As you may know Jackie is unfortunately unwell at the moment. She had already prepared her sermon for last Sunday so we are taking this opportunity to publish it here.
Reading: Luke 11: 1-13
“He said to them, When you pray, say: Father”
Parenthood. Not easy, and quite often we are almost hated by our offspring because we put limits on their behaviour or seem to counter everything they want to do. Then there are the decisions they make that they blame on your advice. That’s after disturbing our sleep for years, and costing us an arm and a leg to clothe, feed, entertain and provide for. Who’d be a parent? And of course, there are parents who don’t care for their children, who see them as a burden, who make their lives a misery either through negligence, through weakness, through their own deliberate fault. So for some, father is a scary word.
And yet, Jesus asks us to call God Father. This is actually quite radical. It is unique. The Israelites couldn’t even bring themselves to use the word God, but referred to God as The Name. To call God Father was a revolutionary step. Jesus gives us permission to address God as he addresses God: Abba, Father. It is, in the words of Malcolm Guite:
“As though I stood with (him) in (his) position,
As though (his) Father were my Father too,
As though I found his ‘welcome home’ in you.“
We are invited to stand with Christ, and use Jesus’ words. To acknowledge ourselves as children of God, alongside the Son of God, by the Son of God. The whole prayer is a radical reworking of who we think we are, who God is and what the world is like. God is our Father, not just my Father, or your Father, but our Father. We are in relationship with God, we are God’s children.
This does not put us in the position of a human child, dependent on the whims of a human father. God is our Father, and God is love. Hence the comparisons in the following parables: God is not human, God is God, and so God will not act as we act: God will answer us, care for us, love us. Just as a human parent will not give bad things to their children – well most of them – God will give us good things: the gift of grace, of belonging to the family of God, of the Holy Spirit to guide and strengthen us. A role in building God’s kingdom on earth. Thy kingdom come.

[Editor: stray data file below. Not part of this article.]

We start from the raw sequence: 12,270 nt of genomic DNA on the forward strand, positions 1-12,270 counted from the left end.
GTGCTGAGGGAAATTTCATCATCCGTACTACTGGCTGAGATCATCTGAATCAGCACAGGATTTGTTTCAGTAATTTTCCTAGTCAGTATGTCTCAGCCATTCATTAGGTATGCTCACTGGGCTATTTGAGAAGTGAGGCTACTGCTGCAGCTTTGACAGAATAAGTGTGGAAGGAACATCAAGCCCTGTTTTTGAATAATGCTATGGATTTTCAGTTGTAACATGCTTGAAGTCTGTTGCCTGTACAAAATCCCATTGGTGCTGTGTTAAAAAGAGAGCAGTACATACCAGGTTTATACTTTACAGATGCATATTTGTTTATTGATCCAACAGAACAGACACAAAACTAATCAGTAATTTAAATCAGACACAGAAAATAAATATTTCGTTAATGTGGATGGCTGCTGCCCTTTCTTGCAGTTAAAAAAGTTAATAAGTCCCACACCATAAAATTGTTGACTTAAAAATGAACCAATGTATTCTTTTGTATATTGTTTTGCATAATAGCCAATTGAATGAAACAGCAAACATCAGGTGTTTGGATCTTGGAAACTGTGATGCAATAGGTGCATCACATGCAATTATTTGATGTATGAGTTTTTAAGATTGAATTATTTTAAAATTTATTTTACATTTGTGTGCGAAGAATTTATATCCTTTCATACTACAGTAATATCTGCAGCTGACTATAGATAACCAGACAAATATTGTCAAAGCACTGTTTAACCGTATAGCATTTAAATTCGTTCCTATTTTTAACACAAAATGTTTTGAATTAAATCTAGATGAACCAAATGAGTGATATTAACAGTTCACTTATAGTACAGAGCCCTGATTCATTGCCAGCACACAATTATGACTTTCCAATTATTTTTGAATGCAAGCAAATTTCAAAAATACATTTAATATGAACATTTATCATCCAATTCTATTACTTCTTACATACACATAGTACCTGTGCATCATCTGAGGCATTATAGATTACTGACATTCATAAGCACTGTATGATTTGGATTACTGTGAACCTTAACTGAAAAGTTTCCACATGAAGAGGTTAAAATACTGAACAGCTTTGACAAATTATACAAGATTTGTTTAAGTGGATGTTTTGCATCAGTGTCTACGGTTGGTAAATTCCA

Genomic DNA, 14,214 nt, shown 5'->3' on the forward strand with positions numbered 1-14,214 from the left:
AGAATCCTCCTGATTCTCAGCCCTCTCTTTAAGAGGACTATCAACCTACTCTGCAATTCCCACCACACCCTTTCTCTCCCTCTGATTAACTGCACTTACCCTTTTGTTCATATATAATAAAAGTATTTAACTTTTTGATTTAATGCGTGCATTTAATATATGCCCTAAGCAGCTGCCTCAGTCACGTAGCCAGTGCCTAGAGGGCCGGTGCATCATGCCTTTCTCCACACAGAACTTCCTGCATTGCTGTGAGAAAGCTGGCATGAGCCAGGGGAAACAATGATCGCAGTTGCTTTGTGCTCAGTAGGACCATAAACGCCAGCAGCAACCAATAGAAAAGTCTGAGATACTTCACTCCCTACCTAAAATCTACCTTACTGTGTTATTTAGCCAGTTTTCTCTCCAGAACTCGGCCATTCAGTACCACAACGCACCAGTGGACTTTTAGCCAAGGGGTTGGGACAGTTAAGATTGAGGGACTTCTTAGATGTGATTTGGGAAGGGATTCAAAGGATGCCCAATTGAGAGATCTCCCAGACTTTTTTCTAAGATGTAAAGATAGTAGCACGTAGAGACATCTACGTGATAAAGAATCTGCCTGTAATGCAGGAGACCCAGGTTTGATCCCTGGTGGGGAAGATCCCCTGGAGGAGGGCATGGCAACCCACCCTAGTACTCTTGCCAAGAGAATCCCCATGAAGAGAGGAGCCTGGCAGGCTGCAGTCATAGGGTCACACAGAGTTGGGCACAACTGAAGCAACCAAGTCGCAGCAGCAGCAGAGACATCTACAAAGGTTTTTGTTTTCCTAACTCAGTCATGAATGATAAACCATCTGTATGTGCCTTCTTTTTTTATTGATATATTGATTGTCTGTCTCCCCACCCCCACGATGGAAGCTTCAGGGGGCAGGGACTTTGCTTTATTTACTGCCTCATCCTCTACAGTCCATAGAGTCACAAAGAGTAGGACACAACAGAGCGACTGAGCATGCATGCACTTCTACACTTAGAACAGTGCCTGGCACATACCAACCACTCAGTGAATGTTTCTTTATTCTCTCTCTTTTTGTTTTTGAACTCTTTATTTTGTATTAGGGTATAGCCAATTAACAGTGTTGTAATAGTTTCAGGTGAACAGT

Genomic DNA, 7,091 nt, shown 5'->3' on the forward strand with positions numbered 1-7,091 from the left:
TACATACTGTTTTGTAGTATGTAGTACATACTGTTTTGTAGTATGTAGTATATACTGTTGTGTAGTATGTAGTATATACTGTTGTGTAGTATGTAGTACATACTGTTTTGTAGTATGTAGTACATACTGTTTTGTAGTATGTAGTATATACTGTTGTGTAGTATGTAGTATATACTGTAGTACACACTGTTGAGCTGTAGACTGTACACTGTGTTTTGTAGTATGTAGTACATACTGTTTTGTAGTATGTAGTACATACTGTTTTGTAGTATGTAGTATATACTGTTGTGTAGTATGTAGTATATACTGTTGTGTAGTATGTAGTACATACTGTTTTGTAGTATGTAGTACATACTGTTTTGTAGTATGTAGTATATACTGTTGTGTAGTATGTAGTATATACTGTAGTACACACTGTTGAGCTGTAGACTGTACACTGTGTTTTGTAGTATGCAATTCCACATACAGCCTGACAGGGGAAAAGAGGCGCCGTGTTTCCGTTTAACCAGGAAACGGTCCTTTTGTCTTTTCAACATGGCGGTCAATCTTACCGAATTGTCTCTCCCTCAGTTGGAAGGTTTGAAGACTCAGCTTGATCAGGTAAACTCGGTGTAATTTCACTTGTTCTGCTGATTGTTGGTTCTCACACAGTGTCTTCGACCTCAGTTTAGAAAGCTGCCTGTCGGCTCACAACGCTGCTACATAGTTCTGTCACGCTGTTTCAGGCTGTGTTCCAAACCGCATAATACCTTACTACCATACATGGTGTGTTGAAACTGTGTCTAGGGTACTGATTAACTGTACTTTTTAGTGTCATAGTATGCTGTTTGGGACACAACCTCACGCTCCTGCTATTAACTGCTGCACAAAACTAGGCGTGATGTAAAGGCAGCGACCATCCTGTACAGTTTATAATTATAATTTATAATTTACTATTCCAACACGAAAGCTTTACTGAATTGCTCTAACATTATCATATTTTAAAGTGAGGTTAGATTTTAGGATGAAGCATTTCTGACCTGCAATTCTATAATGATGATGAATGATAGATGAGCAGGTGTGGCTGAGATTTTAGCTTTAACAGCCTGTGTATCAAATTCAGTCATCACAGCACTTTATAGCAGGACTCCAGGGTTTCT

Because it has come: the kingdom of God has come near in the person of the Son of God, our brother, Jesus. His life shows what the kingdom should be, how our Father sees our world. It is stated in the reading Jesus uses in the Synagogue to begin his Mission and ministry: “The Spirit of the Lord is upon me, because he has anointed me to bring good news to the poor. He has sent me to proclaim release to the captives and recovery of sight to the blind, to let the oppressed go free, to proclaim the year of the Lord’s favour“. This is the world our Father wants for all God’s children. A world in which God’s ways become real and God’s will become cherished and obeyed. A world in which the humble and meek are exalted, where poverty is challenged, where equity, mercy and compassion reign. A world in which, as Bishop Curry said in the sermon at Meghan and Harry’s wedding: “love is the way, and there is no poverty, no hungry children, there is justice and righteousness and room for all people“.
Because this is what it means to be invited to use the words: Our Father. It is an invitation to be part of God’s plan, to walk with Jesus to bring God’s kingdom on earth, to improve the lot of those forgotten an overlooked by society. To be partners in bringing the radical love of God.
So let us pray to Our Father that love may be the way in this world, and that all God’s children may feel the power of that love in their lives through us, in union with Christ and the Holy Spirit.
I end with full version of Malcolm Guite’s poem on the words: Our Father:
I heard him call you his beloved son
And saw his Spirit lighten like a dove,
I thought his words must be for you alone,
Knowing myself unworthy of his love.
You pray in close communion with your Father,
So close you say the two of you are one,
I feel myself to be receding further,
Fallen away and outcast and alone.
And so I come and ask you how to pray,
Seeking a distant supplicant’s petition,
Only to find you give your words away,
As though I stood with you in your position,
As though your Father were my Father too,
As though I found his ‘welcome home’ in you.
Rev Jackie Sellin, Assistant Chaplain